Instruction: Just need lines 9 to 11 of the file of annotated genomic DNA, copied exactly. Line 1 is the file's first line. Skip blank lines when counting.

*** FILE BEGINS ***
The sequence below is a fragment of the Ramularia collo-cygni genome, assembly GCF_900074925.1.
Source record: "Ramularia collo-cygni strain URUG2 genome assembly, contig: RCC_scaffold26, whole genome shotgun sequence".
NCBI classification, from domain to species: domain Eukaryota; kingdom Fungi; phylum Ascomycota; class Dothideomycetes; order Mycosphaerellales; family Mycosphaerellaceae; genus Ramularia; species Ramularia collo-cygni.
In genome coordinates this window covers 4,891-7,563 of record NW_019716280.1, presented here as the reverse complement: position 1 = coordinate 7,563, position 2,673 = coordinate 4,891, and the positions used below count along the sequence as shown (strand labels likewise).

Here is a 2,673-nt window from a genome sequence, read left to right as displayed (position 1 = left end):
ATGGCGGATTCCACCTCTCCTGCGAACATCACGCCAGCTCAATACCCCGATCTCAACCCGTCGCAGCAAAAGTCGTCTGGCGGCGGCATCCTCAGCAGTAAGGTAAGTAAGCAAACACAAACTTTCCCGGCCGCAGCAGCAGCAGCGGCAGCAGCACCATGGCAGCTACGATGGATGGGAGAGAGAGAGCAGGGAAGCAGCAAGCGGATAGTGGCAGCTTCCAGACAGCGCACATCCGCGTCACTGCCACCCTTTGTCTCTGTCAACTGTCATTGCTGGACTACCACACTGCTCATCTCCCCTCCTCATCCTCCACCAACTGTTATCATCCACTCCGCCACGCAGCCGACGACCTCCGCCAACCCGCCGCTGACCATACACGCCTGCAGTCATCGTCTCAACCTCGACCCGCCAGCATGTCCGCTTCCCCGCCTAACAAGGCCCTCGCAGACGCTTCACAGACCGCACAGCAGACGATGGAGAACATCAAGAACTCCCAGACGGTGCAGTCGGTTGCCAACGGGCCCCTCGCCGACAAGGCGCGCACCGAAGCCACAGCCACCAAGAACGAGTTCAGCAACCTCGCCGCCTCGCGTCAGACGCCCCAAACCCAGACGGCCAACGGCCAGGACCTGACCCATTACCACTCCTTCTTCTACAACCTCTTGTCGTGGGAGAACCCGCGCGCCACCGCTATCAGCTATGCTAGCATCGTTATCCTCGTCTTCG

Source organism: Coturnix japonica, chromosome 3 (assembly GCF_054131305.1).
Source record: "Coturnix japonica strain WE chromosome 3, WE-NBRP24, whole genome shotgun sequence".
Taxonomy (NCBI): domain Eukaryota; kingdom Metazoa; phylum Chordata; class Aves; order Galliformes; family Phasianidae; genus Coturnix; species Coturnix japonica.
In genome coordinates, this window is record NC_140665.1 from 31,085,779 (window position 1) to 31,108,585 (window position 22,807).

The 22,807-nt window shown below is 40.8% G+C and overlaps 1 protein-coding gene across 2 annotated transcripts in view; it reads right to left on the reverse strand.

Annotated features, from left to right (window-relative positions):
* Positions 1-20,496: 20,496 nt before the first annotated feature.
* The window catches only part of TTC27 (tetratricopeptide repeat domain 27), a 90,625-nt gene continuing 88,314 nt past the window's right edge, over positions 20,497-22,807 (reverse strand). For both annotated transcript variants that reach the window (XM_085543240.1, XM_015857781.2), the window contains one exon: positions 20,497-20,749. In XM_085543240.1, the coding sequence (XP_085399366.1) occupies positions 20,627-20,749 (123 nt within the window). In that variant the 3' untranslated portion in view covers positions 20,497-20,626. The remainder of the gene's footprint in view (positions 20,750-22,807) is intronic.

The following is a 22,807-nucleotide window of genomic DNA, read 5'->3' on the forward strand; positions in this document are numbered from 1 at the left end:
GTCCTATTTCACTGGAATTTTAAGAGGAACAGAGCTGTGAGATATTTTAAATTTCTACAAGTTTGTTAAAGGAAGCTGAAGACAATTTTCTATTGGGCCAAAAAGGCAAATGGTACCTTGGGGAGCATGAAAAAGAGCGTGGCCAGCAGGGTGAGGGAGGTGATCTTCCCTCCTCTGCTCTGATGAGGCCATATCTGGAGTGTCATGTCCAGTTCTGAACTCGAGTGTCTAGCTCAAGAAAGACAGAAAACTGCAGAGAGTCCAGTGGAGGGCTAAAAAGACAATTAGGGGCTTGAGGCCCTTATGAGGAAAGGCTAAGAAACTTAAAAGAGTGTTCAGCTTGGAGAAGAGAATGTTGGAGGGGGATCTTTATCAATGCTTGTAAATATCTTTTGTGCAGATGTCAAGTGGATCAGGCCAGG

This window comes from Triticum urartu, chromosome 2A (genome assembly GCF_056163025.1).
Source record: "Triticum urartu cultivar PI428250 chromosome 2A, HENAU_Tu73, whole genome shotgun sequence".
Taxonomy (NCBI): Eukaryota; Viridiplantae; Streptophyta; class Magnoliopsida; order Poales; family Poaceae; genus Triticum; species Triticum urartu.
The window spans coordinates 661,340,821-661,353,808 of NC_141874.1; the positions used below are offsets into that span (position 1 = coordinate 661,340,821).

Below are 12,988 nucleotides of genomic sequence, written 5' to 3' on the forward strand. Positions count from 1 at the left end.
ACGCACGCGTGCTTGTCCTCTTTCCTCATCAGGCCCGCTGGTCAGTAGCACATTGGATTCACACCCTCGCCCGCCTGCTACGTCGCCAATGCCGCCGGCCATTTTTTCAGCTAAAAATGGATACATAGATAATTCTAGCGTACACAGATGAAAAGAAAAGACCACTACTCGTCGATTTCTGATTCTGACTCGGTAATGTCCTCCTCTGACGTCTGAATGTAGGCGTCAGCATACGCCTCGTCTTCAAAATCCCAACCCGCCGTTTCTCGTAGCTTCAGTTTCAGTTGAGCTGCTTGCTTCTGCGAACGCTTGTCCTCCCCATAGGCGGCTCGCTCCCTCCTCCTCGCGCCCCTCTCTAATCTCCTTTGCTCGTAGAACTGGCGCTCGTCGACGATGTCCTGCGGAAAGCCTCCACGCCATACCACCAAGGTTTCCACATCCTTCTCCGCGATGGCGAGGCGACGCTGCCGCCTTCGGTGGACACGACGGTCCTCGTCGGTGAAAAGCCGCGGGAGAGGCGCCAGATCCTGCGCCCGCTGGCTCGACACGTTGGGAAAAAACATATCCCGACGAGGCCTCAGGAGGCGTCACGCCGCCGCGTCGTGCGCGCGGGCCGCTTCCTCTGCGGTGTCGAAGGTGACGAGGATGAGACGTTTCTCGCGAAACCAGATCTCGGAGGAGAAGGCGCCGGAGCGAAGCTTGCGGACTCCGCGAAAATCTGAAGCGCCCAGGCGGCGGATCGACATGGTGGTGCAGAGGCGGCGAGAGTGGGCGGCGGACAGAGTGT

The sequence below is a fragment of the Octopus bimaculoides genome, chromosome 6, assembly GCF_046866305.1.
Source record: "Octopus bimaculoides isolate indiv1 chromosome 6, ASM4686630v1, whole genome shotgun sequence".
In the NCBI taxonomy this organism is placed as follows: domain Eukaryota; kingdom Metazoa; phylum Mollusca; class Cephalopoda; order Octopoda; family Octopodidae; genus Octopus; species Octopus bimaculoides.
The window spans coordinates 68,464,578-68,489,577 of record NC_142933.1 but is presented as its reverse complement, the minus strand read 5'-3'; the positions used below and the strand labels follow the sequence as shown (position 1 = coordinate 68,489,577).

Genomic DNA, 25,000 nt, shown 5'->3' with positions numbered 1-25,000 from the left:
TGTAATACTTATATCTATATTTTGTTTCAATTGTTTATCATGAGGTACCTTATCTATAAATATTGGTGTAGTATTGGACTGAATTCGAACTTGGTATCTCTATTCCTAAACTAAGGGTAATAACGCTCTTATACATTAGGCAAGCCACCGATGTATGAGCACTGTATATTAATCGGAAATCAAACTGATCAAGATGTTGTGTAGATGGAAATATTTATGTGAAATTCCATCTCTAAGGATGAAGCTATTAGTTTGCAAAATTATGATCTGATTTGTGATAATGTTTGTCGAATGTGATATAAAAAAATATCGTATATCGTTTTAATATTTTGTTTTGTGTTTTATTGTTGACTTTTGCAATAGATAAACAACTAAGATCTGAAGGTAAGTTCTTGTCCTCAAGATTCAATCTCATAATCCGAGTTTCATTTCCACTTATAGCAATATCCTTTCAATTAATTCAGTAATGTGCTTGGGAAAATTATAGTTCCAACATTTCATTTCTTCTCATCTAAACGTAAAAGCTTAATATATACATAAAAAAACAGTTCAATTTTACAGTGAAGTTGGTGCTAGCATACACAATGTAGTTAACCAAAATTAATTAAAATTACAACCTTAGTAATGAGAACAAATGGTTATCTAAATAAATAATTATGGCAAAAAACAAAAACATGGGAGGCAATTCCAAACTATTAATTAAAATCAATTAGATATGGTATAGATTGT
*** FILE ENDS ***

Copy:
Taxonomy (NCBI): domain Eukaryota; kingdom Metazoa; phylum Chordata; class Aves; order Galliformes; family Phasianidae; genus Coturnix; species Coturnix japonica.
In genome coordinates, this window is record NC_140665.1 from 31,085,779 (window position 1) to 31,108,585 (window position 22,807).

The 22,807-nt window shown below is 40.8% G+C and overlaps 1 protein-coding gene across 2 annotated transcripts in view; it reads right to left on the reverse strand.